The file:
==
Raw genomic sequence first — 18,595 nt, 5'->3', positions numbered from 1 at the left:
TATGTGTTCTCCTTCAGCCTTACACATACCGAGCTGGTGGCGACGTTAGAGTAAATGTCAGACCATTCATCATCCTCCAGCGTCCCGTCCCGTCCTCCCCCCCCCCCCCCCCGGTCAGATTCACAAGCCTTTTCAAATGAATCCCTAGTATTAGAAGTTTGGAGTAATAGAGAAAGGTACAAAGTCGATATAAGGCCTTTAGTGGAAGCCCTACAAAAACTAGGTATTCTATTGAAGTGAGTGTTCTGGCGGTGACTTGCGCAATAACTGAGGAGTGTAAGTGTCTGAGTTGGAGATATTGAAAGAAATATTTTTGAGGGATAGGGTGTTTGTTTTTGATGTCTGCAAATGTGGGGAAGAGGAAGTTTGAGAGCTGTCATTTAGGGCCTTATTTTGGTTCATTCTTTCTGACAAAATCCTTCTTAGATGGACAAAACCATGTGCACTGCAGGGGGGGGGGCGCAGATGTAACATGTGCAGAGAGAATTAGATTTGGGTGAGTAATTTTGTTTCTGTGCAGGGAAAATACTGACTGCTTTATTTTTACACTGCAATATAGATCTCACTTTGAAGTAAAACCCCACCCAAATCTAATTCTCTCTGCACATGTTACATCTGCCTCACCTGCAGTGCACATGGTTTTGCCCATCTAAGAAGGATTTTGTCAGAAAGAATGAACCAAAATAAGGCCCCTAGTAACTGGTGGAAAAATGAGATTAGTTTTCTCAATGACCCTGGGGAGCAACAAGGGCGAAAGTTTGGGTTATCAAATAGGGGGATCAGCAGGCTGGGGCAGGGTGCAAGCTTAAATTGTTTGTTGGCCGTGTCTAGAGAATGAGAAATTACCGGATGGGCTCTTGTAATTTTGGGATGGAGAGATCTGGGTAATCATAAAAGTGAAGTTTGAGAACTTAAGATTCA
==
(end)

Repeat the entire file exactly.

Raw genomic sequence first — 18,595 nt, 5'->3', positions numbered from 1 at the left:
TATGTGTTCTCCTTCAGCCTTACACATACCGAGCTGGTGGCGACGTTAGAGTAAATGTCAGACCATTCATCATCCTCCAGCGTCCCGTCCCGTCCTCCCCCCCCCCCCCCCCGGTCAGATTCACAAGCCTTTTCAAATGAATCCCTAGTATTAGAAGTTTGGAGTAATAGAGAAAGGTACAAAGTCGATATAAGGCCTTTAGTGGAAGCCCTACAAAAACTAGGTATTCTATTGAAGTGAGTGTTCTGGCGGTGACTTGCGCAATAACTGAGGAGTGTAAGTGTCTGAGTTGGAGATATTGAAAGAAATATTTTTGAGGGATAGGGTGTTTGTTTTTGATGTCTGCAAATGTGGGGAAGAGGAAGTTTGAGAGCTGTCATTTAGGGCCTTATTTTGGTTCATTCTTTCTGACAAAATCCTTCTTAGATGGACAAAACCATGTGCACTGCAGGGGGGGGGGCGCAGATGTAACATGTGCAGAGAGAATTAGATTTGGGTGAGTAATTTTGTTTCTGTGCAGGGAAAATACTGACTGCTTTATTTTTACACTGCAATATAGATCTCACTTTGAAGTAAAACCCCACCCAAATCTAATTCTCTCTGCACATGTTACATCTGCCTCACCTGCAGTGCACATGGTTTTGCCCATCTAAGAAGGATTTTGTCAGAAAGAATGAACCAAAATAAGGCCCCTAGTAACTGGTGGAAAAATGAGATTAGTTTTCTCAATGACCCTGGGGAGCAACAAGGGCGAAAGTTTGGGTTATCAAATAGGGGGATCAGCAGGCTGGGGCAGGGTGCAAGCTTAAATTGTTTGTTGGCCGTGTCTAGAGAATGAGAAATTACCGGATGGGCTCTTGTAATTTTGGGATGGAGAGATCTGGGTAATCATAAAAGTGAAGTTTGAGAACTTAAGATTCA